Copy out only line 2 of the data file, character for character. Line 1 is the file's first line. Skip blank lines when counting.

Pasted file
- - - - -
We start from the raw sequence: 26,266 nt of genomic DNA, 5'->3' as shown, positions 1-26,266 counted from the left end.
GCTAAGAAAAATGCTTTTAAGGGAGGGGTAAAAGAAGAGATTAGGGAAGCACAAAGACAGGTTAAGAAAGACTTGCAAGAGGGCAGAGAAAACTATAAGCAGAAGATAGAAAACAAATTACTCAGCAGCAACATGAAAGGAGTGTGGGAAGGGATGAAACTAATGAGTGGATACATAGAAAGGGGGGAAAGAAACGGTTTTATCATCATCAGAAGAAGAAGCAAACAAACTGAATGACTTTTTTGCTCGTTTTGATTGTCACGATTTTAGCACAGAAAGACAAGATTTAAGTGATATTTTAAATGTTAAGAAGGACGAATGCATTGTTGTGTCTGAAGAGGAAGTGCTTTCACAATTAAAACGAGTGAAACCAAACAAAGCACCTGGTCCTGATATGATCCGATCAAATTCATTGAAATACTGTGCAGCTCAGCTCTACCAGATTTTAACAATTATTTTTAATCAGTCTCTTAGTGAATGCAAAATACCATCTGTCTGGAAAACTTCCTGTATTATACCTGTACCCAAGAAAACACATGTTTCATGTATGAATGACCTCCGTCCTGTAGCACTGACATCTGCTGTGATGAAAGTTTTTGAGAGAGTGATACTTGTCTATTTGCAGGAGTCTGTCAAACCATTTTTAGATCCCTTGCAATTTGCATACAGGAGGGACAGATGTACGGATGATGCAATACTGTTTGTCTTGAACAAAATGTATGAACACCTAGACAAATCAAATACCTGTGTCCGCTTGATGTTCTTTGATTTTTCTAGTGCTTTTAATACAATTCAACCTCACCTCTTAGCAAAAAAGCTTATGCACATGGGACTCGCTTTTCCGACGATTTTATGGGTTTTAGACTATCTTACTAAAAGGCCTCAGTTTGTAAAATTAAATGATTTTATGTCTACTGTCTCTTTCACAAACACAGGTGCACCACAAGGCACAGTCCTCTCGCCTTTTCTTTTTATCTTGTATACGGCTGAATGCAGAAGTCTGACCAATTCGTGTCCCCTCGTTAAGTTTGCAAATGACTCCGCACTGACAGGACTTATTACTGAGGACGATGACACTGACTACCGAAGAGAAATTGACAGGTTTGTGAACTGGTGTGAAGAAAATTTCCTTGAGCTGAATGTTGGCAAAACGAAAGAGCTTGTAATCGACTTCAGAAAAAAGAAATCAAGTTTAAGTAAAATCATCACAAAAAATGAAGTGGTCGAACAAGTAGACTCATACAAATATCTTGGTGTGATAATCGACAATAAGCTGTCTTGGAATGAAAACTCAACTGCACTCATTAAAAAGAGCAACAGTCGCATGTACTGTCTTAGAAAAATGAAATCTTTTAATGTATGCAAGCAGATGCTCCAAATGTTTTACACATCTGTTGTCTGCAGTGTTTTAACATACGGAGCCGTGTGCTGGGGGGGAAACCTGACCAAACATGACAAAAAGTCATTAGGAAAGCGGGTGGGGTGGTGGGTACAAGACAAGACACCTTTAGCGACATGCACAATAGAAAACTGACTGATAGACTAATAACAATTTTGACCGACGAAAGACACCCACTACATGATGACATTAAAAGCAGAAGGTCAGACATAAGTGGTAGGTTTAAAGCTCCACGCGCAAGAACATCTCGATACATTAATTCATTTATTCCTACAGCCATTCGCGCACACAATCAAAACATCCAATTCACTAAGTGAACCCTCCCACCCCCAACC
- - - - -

GCTAAGAAAAATGCTTTTAAGGGAGGGGTAAAAGAAGAGATTAGGGAAGCACAAAGACAGGTTAAGAAAGACTTGCAAGAGGGCAGAGAAAACTATAAGCAGAAGATAGAAAACAAATTACTCAGCAGCAACATGAAAGGAGTGTGGGAAGGGATGAAACTAATGAGTGGATACATAGAAAGGGGGGAAAGAAACGGTTTTATCATCATCAGAAGAAGAAGCAAACAAACTGAATGACTTTTTTGCTCGTTTTGATTGTCACGATTTTAGCACAGAAAGACAAGATTTAAGTGATATTTTAAATGTTAAGAAGGACGAATGCATTGTTGTGTCTGAAGAGGAAGTGCTTTCACAATTAAAACGAGTGAAACCAAACAAAGCACCTGGTCCTGATATGATCCGATCAAATTCATTGAAATACTGTGCAGCTCAGCTCTACCAGATTTTAACAATTATTTTTAATCAGTCTCTTAGTGAATGCAAAATACCATCTGTCTGGAAAACTTCCTGTATTATACCTGTACCCAAGAAAACACATGTTTCATGTATGAATGACCTCCGTCCTGTAGCACTGACATCTGCTGTGATGAAAGTTTTTGAGAGAGTGATACTTGTCTATTTGCAGGAGTCTGTCAAACCATTTTTAGATCCCTTGCAATTTGCATACAGGAGGGACAGATGTACGGATGATGCAATACTGTTTGTCTTGAACAAAATGTATGAACACCTAGACAAATCAAATACCTGTGTCCGCTTGATGTTCTTTGATTTTTCTAGTGCTTTTAATACAATTCAACCTCACCTCTTAGCAAAAAAGCTTATGCACATGGGACTCGCTTTTCCGACGATTTTATGGGTTTTAGACTATCTTACTAAAAGGCCTCAGTTTGTAAAATTAAATGATTTTATGTCTACTGTCTCTTTCACAAACACAGGTGCACCACAAGGCACAGTCCTCTCGCCTTTTCTTTTTATCTTGTATACGGCTGAATGCAGAAGTCTGACCAATTCGTGTCCCCTCGTTAAGTTTGCAAATGACTCCGCACTGACAGGACTTATTACTGAGGACGATGACACTGACTACCGAAGAGAAATTGACAGGTTTGTGAACTGGTGTGAAGAAAATTTCCTTGAGCTGAATGTTGGCAAAACGAAAGAGCTTGTAATCGACTTCAGAAAAAAGAAATCAAGTTTAAGTAAAATCATCACAAAAAATGAAGTGGTCGAACAAGTAGACTCATACAAATATCTTGGTGTGATAATCGACAATAAGCTGTCTTGGAATGAAAACTCAACTGCACTCATTAAAAAGAGCAACAGTCGCATGTACTGTCTTAGAAAAATGAAATCTTTTAATGTATGCAAGCAGATGCTCCAAATGTTTTACACATCTGTTGTCTGCAGTGTTTTAACATACGGAGCCGTGTGCTGGGGGGGAAACCTGACCAAACATGACAAAAAGTCATTAGGAAAGCGGGTGGGGTGGTGGGTACAAGACAAGACACCTTTAGCGACATGCACAATAGAAAACTGACTGATAGACTAATAACAATTTTGACCGACGAAAGACACCCACTACATGATGACATTAAAAGCAGAAGGTCAGACATAAGTGGTAGGTTTAAAGCTCCACGCGCAAGAACATCTCGATACATTAATTCATTTATTCCTACAGCCATTCGCGCACACAATCAAAACATCCAATTCACTAAGTGAACCCTCCCACCCCCAACC